Bringing together all the above information, we can say that an analysis of the semantic field surrounding the term ‘disturbance’ provides a definition of ‘disturbing’ as: causing anxiety / fear / horror because of the breaking up of the expected, usual order (often understood as being the natural order of things.) When the broken order is the order of taste (in Latin, gustus) we have disgust; so disgusting is also a form of disturbing.
untitled (there's no free lunch)
graphite, ink and acrylics on collage, 2 times 15x15 cm, 2016
untitled (floating bodies)
graphite, acrylics and cut-outs on collage, 50x35 cm, 2015
my death is unique
ink, acrylics and cut-outs on paper, 20x20 cm, 2015
graphite, acrylics and cut-outs on board, 30x30 cm, 2015
each death is unique
charcoal, graphite, acrylics and cut-outs on paper, 40x40 cm, 2015
charcoal and acrylics on collage, 25x35 cm, 2015
charcoal and acrylics on collage, 25x30 cm, 2015
charcoal, acrylics and cut-outs on collage, 25x30 cm, 2015
any representation of death can only be metaphorical (#2)
mixed media on paper, 50x70 cm, 2016
any representation of death can only be metaphorical (#1)
mixed media on paper, 50x70 cm, 2016
self-portrait as a death mask (#1)
mixed media on carton board, 80x80 cm, 2017
mixed media on canvas, 30x30 cm, 2016
study for a self-portrait as a death mask
graphite, colour pencils and acrylics on collage, 26x30 cm, 2016
self-portrait as a death mask (#2)
mixed media on carton board, 80x80 cm, 2017
A series of 6 collage / mixed media works on paper, the giantesses are large female figures looking at or co-existing with elements from another world, in an attitude of melancholic longing or sensuous surrender; the nudes are drawn from life models.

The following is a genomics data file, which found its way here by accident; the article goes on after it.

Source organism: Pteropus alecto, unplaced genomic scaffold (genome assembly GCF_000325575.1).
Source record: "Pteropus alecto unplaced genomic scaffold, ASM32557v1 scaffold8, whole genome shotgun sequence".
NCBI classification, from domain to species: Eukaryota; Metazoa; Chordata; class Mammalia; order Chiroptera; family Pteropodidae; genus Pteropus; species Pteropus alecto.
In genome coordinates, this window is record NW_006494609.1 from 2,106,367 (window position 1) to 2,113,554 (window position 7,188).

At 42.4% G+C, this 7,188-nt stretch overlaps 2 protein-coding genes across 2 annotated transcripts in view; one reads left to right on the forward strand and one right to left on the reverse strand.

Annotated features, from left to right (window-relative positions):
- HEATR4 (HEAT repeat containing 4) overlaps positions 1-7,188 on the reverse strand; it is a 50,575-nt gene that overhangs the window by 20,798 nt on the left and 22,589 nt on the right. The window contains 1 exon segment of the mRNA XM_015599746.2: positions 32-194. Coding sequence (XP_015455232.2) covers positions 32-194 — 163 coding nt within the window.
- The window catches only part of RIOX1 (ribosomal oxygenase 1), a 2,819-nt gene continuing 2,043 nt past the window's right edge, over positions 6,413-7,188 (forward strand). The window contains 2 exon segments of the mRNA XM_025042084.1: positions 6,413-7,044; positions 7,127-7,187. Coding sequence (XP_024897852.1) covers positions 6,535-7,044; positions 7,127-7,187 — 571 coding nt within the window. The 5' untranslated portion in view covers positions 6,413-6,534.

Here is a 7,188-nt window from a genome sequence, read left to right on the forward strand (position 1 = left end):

i will stare at your white roses forever
pen, pencil and charcoal on paper; 50x70 cm; 2014
she had fuchsia on the back of her mind
ink, charcoal and watercolour on paper; 50x70 cm; 2014
pen, pencil and charcoal on paper; 50x70 cm; 2014
charcoal, graphite and ink on paper; 50x70 cm; 2014
charcoal and graphite pencil on paper; 42x60 cm; 2014
she lies in berween
charcoal and graphite pencil on paper; 50x70 cm; 2014
The infinite plane
This series of collages witnesses my fascination for the odd, weird and somehow eerie, which reminds me of the absurdity of the human condition. I honestly think that our condition is absurd because absurd is the tension between the lack of meaning of our existence and the search for meaning that characterizes the activity of our brain. We have created an infinity of tales, with the only objective of giving mankind a special place in the universe. But we are unsolved enigmas, and the world around us is a strange world. We fight to give sense to all that and this is the reason why we are encircled by tales and artworks.
On the one hand, I strive to trap the viewer into my imaginary world and to confront him with a disturbing strangeness. On the other hand I feel that the trap works better if the depicted world is perceptibly credible. Hence the importance of the notion of space within my works.
I often use collage as a technique, because it brings forward the dimension of tactility and texture within the work. I try to exploit a systematic association of antinomic forms as a way to capture and transmit a feeling of disturbance and disorientation. I am also gradually developing into a mixture of figurative and non-figurative elements, because a growing concern of my artistic practice is the way mark making contributes to depiction.